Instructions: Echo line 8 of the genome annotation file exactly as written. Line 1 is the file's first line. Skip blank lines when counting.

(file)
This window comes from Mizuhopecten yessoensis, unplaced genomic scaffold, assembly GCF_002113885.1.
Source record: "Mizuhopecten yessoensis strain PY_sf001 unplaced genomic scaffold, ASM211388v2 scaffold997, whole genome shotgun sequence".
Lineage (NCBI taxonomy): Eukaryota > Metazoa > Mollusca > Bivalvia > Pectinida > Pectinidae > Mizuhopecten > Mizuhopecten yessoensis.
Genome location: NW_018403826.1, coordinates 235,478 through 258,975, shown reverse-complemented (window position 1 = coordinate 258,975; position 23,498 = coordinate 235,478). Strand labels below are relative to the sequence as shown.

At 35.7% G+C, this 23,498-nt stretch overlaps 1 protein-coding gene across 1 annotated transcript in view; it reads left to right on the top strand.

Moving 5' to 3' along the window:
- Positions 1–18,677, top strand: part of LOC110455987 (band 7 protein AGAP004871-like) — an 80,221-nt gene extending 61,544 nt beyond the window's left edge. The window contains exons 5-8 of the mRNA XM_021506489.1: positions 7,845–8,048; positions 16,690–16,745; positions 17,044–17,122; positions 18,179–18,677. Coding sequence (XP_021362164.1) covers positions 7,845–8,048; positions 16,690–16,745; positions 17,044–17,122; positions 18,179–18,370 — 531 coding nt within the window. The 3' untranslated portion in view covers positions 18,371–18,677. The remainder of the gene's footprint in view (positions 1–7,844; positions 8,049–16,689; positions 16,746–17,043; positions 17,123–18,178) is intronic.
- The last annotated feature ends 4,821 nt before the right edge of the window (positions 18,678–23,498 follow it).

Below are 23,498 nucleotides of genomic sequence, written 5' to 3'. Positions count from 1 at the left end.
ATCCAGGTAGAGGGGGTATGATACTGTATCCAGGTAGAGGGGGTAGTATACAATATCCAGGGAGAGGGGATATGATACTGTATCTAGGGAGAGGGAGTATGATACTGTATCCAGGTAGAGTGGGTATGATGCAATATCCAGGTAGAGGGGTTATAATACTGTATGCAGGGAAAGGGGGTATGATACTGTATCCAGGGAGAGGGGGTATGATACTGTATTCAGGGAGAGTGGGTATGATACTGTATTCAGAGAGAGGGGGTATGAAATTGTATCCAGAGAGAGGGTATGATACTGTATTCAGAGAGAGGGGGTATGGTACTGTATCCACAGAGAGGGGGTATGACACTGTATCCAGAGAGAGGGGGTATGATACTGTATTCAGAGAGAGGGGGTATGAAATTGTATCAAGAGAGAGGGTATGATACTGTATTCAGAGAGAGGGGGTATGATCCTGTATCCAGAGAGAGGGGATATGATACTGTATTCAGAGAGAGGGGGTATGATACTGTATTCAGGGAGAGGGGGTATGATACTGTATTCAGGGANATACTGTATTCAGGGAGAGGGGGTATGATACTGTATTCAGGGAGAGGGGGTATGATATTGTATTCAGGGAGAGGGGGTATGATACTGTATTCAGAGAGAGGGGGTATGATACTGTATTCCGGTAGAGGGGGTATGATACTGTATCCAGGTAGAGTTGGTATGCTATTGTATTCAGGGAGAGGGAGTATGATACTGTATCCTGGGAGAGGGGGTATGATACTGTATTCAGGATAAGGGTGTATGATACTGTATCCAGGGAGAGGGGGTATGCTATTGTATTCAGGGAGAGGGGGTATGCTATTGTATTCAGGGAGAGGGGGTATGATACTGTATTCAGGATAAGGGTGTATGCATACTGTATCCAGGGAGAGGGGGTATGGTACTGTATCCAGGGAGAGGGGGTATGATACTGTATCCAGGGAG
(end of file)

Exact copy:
- The last annotated feature ends 4,821 nt before the right edge of the window (positions 18,678–23,498 follow it).